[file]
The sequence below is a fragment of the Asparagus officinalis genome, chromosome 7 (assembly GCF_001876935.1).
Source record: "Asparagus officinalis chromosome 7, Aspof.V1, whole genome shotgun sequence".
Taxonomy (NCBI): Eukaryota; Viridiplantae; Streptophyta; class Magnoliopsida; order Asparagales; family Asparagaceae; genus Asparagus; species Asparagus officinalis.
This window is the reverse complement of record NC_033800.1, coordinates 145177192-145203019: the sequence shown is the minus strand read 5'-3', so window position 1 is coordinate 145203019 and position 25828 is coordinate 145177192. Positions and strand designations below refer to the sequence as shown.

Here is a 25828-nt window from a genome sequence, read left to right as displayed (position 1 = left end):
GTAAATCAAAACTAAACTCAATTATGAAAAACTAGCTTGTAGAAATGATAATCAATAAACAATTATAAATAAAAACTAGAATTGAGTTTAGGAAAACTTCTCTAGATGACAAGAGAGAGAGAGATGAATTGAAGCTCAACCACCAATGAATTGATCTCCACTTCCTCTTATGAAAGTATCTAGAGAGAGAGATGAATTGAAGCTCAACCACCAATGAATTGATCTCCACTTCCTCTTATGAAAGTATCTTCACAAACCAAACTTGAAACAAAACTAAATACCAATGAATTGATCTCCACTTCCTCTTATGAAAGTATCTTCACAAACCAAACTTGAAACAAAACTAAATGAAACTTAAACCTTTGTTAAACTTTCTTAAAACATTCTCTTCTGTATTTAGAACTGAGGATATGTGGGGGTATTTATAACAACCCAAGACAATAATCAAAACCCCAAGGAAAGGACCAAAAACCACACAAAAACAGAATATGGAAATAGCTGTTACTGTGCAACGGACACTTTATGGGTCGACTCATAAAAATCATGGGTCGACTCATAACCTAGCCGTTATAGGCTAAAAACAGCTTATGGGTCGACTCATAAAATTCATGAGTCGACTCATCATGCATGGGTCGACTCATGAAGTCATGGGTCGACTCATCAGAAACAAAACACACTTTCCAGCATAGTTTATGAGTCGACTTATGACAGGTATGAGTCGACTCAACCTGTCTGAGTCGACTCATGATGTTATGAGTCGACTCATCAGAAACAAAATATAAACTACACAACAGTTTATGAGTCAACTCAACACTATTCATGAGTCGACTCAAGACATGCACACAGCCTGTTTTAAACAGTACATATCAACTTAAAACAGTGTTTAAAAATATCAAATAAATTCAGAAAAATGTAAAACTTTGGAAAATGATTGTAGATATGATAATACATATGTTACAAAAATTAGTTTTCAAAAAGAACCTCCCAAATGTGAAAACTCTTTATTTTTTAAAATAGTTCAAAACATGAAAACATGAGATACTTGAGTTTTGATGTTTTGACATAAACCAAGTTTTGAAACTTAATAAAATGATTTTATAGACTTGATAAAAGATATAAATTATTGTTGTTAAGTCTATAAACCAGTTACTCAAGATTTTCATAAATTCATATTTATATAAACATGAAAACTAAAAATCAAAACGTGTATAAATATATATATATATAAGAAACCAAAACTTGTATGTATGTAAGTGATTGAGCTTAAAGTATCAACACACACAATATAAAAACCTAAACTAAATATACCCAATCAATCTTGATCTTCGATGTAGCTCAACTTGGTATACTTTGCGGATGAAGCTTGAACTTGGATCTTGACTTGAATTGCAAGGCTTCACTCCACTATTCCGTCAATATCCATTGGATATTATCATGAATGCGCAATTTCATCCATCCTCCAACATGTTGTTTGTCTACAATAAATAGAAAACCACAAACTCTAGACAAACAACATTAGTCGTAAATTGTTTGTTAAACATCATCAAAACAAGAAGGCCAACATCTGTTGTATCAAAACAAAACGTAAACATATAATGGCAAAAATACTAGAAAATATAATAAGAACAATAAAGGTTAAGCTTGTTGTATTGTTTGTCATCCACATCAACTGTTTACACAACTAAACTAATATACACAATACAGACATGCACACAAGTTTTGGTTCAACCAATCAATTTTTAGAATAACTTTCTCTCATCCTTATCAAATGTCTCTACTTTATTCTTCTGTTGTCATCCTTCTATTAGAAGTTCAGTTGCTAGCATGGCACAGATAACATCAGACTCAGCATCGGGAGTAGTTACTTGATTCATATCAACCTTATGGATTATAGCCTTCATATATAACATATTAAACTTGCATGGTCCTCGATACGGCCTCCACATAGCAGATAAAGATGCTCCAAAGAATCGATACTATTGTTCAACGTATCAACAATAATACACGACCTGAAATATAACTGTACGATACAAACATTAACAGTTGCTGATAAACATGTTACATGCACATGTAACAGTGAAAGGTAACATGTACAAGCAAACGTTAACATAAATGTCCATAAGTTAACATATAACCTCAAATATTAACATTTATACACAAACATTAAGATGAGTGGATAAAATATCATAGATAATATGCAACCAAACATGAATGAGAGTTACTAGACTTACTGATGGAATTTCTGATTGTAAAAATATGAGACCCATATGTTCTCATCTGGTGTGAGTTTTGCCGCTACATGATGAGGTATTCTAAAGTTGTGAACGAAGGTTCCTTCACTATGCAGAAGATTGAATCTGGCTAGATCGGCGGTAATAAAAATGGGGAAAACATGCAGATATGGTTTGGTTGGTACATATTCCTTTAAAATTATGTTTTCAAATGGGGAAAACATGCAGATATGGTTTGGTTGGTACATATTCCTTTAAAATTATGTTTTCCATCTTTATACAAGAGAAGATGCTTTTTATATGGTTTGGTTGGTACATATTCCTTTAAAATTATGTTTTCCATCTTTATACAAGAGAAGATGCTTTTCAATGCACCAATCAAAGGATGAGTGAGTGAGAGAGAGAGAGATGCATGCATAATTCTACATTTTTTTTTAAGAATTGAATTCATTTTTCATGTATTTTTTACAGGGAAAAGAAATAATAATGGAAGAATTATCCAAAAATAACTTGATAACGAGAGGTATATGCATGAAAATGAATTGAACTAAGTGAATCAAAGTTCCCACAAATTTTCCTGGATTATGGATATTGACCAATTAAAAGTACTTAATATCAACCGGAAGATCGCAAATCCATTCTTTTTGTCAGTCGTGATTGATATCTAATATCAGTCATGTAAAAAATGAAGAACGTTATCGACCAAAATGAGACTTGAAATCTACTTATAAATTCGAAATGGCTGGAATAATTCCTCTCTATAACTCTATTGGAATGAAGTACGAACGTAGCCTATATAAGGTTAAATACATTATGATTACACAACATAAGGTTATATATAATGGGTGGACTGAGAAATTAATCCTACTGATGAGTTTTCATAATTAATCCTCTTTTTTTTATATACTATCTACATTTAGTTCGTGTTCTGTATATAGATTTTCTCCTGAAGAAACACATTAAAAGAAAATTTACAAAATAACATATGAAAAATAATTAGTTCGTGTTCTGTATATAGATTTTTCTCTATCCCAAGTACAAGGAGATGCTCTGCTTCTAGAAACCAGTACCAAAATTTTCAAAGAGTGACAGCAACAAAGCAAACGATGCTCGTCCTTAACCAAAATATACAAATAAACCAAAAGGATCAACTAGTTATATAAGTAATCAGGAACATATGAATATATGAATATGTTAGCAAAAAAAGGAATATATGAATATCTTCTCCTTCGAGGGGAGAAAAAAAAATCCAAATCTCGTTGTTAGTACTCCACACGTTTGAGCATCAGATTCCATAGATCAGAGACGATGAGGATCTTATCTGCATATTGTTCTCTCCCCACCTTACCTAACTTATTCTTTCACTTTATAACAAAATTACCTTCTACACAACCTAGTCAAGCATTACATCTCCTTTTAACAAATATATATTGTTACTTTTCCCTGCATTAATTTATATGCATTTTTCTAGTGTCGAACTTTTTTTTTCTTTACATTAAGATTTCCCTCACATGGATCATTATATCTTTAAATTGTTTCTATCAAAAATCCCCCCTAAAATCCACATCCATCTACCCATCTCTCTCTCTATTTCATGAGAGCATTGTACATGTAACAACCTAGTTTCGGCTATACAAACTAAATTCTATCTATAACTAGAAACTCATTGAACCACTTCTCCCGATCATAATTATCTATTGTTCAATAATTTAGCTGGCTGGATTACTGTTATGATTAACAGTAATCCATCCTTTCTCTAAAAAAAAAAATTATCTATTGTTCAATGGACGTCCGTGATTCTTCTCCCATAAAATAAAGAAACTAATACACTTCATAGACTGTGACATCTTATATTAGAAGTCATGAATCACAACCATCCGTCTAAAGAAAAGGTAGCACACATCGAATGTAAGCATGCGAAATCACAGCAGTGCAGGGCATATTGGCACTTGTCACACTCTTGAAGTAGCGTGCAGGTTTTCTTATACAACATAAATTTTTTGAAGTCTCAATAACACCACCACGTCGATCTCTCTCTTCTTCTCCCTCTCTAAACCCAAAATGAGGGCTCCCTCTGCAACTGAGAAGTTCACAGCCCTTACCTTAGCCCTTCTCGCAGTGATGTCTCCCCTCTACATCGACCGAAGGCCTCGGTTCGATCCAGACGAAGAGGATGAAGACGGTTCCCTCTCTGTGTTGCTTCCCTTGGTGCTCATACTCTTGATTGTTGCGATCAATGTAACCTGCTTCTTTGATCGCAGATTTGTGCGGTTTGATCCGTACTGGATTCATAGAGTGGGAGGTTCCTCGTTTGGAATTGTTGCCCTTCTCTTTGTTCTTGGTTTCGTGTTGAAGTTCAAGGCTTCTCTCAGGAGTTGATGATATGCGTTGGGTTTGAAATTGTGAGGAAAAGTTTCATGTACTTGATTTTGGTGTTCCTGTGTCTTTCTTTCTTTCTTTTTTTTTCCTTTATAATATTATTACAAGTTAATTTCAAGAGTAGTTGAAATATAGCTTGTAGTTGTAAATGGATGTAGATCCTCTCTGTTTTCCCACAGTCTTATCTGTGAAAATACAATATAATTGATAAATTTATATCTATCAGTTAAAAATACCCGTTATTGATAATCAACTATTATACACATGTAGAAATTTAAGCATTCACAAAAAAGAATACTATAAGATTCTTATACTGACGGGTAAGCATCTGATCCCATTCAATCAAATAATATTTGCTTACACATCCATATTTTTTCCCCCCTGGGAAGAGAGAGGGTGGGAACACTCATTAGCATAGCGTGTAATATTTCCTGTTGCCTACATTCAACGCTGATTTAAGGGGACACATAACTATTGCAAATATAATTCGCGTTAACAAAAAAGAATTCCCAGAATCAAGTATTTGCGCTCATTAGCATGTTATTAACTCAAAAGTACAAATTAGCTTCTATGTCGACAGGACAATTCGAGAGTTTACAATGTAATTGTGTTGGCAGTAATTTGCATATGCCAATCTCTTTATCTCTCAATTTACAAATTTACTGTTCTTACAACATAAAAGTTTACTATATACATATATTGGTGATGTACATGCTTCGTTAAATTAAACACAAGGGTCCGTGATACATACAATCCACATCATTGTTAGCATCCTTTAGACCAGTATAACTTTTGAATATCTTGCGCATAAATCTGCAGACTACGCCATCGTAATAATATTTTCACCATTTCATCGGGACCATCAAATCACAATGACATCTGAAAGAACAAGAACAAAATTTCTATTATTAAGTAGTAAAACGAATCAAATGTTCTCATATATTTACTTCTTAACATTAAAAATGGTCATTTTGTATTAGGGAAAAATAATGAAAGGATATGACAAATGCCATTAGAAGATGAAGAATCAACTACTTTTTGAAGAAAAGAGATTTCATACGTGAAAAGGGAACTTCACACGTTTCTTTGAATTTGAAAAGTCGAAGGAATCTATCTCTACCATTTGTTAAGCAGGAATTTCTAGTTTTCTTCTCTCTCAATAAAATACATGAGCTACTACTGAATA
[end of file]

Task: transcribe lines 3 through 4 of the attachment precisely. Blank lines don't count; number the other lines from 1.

Taxonomy (NCBI): Eukaryota; Viridiplantae; Streptophyta; class Magnoliopsida; order Asparagales; family Asparagaceae; genus Asparagus; species Asparagus officinalis.
This window is the reverse complement of record NC_033800.1, coordinates 145177192-145203019: the sequence shown is the minus strand read 5'-3', so window position 1 is coordinate 145203019 and position 25828 is coordinate 145177192. Positions and strand designations below refer to the sequence as shown.